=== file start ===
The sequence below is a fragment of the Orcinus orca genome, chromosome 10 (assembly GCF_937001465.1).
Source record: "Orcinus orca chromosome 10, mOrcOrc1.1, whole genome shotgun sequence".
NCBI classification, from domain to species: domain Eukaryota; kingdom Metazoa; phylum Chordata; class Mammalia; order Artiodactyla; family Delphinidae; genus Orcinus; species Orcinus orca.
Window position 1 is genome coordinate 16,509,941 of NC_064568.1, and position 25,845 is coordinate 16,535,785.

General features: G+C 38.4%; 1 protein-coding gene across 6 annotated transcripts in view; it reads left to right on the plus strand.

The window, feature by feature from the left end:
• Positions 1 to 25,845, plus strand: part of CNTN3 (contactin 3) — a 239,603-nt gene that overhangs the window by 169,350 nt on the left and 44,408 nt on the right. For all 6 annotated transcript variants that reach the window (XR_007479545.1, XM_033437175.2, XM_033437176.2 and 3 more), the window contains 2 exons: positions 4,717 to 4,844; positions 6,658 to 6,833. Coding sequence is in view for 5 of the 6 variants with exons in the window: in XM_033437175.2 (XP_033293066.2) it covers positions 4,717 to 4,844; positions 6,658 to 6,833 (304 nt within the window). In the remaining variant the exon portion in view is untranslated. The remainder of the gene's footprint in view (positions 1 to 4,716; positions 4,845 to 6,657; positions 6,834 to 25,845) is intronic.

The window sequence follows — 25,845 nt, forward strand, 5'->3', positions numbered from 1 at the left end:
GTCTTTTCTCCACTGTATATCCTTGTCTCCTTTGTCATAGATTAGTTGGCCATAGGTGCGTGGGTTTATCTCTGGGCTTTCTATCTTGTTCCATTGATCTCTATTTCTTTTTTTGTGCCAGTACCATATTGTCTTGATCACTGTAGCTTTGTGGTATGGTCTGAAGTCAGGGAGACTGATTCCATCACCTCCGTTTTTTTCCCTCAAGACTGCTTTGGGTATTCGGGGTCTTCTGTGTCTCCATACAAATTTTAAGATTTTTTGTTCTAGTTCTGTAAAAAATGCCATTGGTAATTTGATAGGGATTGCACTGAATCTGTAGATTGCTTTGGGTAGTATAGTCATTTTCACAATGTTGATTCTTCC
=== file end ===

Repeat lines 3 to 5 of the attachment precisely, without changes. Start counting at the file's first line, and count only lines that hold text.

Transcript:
NCBI classification, from domain to species: domain Eukaryota; kingdom Metazoa; phylum Chordata; class Mammalia; order Artiodactyla; family Delphinidae; genus Orcinus; species Orcinus orca.
Window position 1 is genome coordinate 16,509,941 of NC_064568.1, and position 25,845 is coordinate 16,535,785.

General features: G+C 38.4%; 1 protein-coding gene across 6 annotated transcripts in view; it reads left to right on the plus strand.